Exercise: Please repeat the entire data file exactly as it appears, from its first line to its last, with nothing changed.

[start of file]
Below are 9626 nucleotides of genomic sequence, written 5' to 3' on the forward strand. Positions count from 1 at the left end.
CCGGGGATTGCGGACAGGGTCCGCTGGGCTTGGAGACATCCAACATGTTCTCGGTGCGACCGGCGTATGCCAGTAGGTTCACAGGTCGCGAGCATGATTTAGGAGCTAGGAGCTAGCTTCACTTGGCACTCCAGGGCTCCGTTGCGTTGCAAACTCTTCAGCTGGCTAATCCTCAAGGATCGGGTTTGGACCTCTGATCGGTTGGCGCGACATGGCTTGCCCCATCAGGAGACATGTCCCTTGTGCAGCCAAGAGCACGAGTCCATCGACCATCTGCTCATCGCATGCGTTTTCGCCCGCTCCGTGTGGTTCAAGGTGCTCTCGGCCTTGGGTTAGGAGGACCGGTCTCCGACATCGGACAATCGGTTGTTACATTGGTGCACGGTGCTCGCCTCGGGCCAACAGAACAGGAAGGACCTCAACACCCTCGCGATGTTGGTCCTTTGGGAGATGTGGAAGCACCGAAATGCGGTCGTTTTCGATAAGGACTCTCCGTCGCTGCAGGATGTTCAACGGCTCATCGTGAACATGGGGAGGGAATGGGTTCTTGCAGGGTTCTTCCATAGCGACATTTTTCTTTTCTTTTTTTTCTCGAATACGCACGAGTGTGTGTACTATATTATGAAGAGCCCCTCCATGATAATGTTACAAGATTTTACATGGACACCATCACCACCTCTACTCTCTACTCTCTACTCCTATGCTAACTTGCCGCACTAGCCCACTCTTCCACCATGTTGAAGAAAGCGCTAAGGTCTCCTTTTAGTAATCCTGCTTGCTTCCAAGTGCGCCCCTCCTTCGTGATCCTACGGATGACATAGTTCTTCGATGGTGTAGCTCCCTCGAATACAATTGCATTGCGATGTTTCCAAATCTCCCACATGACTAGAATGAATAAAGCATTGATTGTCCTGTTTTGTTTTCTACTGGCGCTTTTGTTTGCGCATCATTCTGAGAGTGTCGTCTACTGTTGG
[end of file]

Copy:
Below are 9626 nucleotides of genomic sequence, written 5' to 3' on the forward strand. Positions count from 1 at the left end.
CCGGGGATTGCGGACAGGGTCCGCTGGGCTTGGAGACATCCAACATGTTCTCGGTGCGACCGGCGTATGCCAGTAGGTTCACAGGTCGCGAGCATGATTTAGGAGCTAGGAGCTAGCTTCACTTGGCACTCCAGGGCTCCGTTGCGTTGCAAACTCTTCAGCTGGCTAATCCTCAAGGATCGGGTTTGGACCTCTGATCGGTTGGCGCGACATGGCTTGCCCCATCAGGAGACATGTCCCTTGTGCAGCCAAGAGCACGAGTCCATCGACCATCTGCTCATCGCATGCGTTTTCGCCCGCTCCGTGTGGTTCAAGGTGCTCTCGGCCTTGGGTTAGGAGGACCGGTCTCCGACATCGGACAATCGGTTGTTACATTGGTGCACGGTGCTCGCCTCGGGCCAACAGAACAGGAAGGACCTCAACACCCTCGCGATGTTGGTCCTTTGGGAGATGTGGAAGCACCGAAATGCGGTCGTTTTCGATAAGGACTCTCCGTCGCTGCAGGATGTTCAACGGCTCATCGTGAACATGGGGAGGGAATGGGTTCTTGCAGGGTTCTTCCATAGCGACATTTTTCTTTTCTTTTTTTTCTCGAATACGCACGAGTGTGTGTACTATATTATGAAGAGCCCCTCCATGATAATGTTACAAGATTTTACATGGACACCATCACCACCTCTACTCTCTACTCTCTACTCCTATGCTAACTTGCCGCACTAGCCCACTCTTCCACCATGTTGAAGAAAGCGCTAAGGTCTCCTTTTAGTAATCCTGCTTGCTTCCAAGTGCGCCCCTCCTTCGTGATCCTACGGATGACATAGTTCTTCGATGGTGTAGCTCCCTCGAATACAATTGCATTGCGATGTTTCCAAATCTCCCACATGACTAGAATGAATAAAGCATTGATTGTCCTGTTTTGTTTTCTACTGGCGCTTTTGTTTGCGCATCATTCTGAGAGTGTCGTCTACTGTTGG